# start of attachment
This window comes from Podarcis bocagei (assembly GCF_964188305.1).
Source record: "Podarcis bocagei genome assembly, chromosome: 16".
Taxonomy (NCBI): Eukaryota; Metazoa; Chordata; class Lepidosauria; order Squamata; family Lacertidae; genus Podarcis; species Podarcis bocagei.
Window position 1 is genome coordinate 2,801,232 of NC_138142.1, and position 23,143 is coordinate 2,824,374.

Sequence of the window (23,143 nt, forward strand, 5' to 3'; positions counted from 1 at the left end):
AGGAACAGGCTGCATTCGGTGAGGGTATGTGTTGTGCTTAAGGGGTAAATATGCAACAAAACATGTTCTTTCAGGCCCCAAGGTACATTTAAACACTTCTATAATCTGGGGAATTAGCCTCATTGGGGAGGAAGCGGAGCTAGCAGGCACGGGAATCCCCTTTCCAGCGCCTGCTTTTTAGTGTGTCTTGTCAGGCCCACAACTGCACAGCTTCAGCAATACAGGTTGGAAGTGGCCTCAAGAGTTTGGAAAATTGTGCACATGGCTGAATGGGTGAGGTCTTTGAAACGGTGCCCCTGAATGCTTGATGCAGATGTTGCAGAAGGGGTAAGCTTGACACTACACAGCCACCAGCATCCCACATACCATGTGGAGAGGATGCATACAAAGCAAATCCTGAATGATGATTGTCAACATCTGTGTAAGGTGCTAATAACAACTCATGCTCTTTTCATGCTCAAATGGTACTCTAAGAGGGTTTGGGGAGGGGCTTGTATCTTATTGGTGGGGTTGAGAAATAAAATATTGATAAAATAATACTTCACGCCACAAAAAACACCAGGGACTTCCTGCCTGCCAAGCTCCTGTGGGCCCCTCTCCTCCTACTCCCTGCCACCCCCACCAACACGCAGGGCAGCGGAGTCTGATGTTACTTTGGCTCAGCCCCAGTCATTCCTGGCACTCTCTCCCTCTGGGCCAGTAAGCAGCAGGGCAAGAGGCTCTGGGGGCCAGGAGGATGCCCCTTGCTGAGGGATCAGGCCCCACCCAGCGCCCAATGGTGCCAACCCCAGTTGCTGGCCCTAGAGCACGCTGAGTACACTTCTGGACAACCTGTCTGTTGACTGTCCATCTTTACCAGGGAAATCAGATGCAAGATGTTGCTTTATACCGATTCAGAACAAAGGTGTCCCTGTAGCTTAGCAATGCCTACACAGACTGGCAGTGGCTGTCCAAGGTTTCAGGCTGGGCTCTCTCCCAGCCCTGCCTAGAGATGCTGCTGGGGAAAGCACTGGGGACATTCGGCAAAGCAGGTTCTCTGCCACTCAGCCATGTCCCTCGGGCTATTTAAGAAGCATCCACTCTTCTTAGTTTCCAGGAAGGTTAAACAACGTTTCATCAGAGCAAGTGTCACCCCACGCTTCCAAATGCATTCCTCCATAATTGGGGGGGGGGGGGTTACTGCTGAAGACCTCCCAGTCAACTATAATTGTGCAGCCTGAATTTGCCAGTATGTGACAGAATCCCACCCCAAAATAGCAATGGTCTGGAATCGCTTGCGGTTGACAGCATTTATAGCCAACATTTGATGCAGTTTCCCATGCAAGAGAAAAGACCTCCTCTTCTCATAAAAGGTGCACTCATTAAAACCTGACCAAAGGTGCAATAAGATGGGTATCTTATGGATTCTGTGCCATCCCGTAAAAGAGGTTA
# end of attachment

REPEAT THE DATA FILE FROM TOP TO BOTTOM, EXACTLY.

This window comes from Podarcis bocagei (assembly GCF_964188305.1).
Source record: "Podarcis bocagei genome assembly, chromosome: 16".
Taxonomy (NCBI): Eukaryota; Metazoa; Chordata; class Lepidosauria; order Squamata; family Lacertidae; genus Podarcis; species Podarcis bocagei.
Window position 1 is genome coordinate 2,801,232 of NC_138142.1, and position 23,143 is coordinate 2,824,374.

Sequence of the window (23,143 nt, forward strand, 5' to 3'; positions counted from 1 at the left end):
AGGAACAGGCTGCATTCGGTGAGGGTATGTGTTGTGCTTAAGGGGTAAATATGCAACAAAACATGTTCTTTCAGGCCCCAAGGTACATTTAAACACTTCTATAATCTGGGGAATTAGCCTCATTGGGGAGGAAGCGGAGCTAGCAGGCACGGGAATCCCCTTTCCAGCGCCTGCTTTTTAGTGTGTCTTGTCAGGCCCACAACTGCACAGCTTCAGCAATACAGGTTGGAAGTGGCCTCAAGAGTTTGGAAAATTGTGCACATGGCTGAATGGGTGAGGTCTTTGAAACGGTGCCCCTGAATGCTTGATGCAGATGTTGCAGAAGGGGTAAGCTTGACACTACACAGCCACCAGCATCCCACATACCATGTGGAGAGGATGCATACAAAGCAAATCCTGAATGATGATTGTCAACATCTGTGTAAGGTGCTAATAACAACTCATGCTCTTTTCATGCTCAAATGGTACTCTAAGAGGGTTTGGGGAGGGGCTTGTATCTTATTGGTGGGGTTGAGAAATAAAATATTGATAAAATAATACTTCACGCCACAAAAAACACCAGGGACTTCCTGCCTGCCAAGCTCCTGTGGGCCCCTCTCCTCCTACTCCCTGCCACCCCCACCAACACGCAGGGCAGCGGAGTCTGATGTTACTTTGGCTCAGCCCCAGTCATTCCTGGCACTCTCTCCCTCTGGGCCAGTAAGCAGCAGGGCAAGAGGCTCTGGGGGCCAGGAGGATGCCCCTTGCTGAGGGATCAGGCCCCACCCAGCGCCCAATGGTGCCAACCCCAGTTGCTGGCCCTAGAGCACGCTGAGTACACTTCTGGACAACCTGTCTGTTGACTGTCCATCTTTACCAGGGAAATCAGATGCAAGATGTTGCTTTATACCGATTCAGAACAAAGGTGTCCCTGTAGCTTAGCAATGCCTACACAGACTGGCAGTGGCTGTCCAAGGTTTCAGGCTGGGCTCTCTCCCAGCCCTGCCTAGAGATGCTGCTGGGGAAAGCACTGGGGACATTCGGCAAAGCAGGTTCTCTGCCACTCAGCCATGTCCCTCGGGCTATTTAAGAAGCATCCACTCTTCTTAGTTTCCAGGAAGGTTAAACAACGTTTCATCAGAGCAAGTGTCACCCCACGCTTCCAAATGCATTCCTCCATAATTGGGGGGGGGGGGGTTACTGCTGAAGACCTCCCAGTCAACTATAATTGTGCAGCCTGAATTTGCCAGTATGTGACAGAATCCCACCCCAAAATAGCAATGGTCTGGAATCGCTTGCGGTTGACAGCATTTATAGCCAACATTTGATGCAGTTTCCCATGCAAGAGAAAAGACCTCCTCTTCTCATAAAAGGTGCACTCATTAAAACCTGACCAAAGGTGCAATAAGATGGGTATCTTATGGATTCTGTGCCATCCCGTAAAAGAGGTTA